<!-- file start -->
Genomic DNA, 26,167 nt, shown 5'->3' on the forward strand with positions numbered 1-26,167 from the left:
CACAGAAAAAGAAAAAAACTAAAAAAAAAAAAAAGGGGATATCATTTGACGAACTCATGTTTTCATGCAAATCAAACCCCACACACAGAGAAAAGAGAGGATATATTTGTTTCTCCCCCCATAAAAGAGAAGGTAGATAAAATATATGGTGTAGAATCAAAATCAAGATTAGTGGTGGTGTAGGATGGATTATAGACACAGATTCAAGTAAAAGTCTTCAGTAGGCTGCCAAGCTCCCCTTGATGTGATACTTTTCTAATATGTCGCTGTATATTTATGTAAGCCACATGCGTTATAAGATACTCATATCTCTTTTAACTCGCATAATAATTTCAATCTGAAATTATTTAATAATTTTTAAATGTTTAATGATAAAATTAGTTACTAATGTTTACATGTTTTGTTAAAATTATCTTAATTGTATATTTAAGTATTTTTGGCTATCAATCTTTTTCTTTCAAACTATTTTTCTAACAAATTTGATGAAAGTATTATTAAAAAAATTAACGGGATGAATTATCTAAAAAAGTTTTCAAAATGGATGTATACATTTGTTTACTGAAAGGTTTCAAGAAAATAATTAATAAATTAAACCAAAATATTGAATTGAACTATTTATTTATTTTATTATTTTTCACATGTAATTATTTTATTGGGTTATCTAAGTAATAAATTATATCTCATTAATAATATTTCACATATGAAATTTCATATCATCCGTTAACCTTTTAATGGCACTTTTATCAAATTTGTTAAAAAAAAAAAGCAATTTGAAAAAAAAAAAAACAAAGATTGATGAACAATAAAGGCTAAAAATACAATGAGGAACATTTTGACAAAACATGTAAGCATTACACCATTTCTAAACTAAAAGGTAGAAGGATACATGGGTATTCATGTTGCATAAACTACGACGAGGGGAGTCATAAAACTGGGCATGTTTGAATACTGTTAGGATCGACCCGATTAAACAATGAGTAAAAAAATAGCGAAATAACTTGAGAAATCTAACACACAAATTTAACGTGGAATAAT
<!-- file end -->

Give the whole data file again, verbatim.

Genomic DNA, 26,167 nt, shown 5'->3' on the forward strand with positions numbered 1-26,167 from the left:
CACAGAAAAAGAAAAAAACTAAAAAAAAAAAAAAGGGGATATCATTTGACGAACTCATGTTTTCATGCAAATCAAACCCCACACACAGAGAAAAGAGAGGATATATTTGTTTCTCCCCCCATAAAAGAGAAGGTAGATAAAATATATGGTGTAGAATCAAAATCAAGATTAGTGGTGGTGTAGGATGGATTATAGACACAGATTCAAGTAAAAGTCTTCAGTAGGCTGCCAAGCTCCCCTTGATGTGATACTTTTCTAATATGTCGCTGTATATTTATGTAAGCCACATGCGTTATAAGATACTCATATCTCTTTTAACTCGCATAATAATTTCAATCTGAAATTATTTAATAATTTTTAAATGTTTAATGATAAAATTAGTTACTAATGTTTACATGTTTTGTTAAAATTATCTTAATTGTATATTTAAGTATTTTTGGCTATCAATCTTTTTCTTTCAAACTATTTTTCTAACAAATTTGATGAAAGTATTATTAAAAAAATTAACGGGATGAATTATCTAAAAAAGTTTTCAAAATGGATGTATACATTTGTTTACTGAAAGGTTTCAAGAAAATAATTAATAAATTAAACCAAAATATTGAATTGAACTATTTATTTATTTTATTATTTTTCACATGTAATTATTTTATTGGGTTATCTAAGTAATAAATTATATCTCATTAATAATATTTCACATATGAAATTTCATATCATCCGTTAACCTTTTAATGGCACTTTTATCAAATTTGTTAAAAAAAAAAAGCAATTTGAAAAAAAAAAAAACAAAGATTGATGAACAATAAAGGCTAAAAATACAATGAGGAACATTTTGACAAAACATGTAAGCATTACACCATTTCTAAACTAAAAGGTAGAAGGATACATGGGTATTCATGTTGCATAAACTACGACGAGGGGAGTCATAAAACTGGGCATGTTTGAATACTGTTAGGATCGACCCGATTAAACAATGAGTAAAAAAATAGCGAAATAACTTGAGAAATCTAACACACAAATTTAACGTGGAATAAT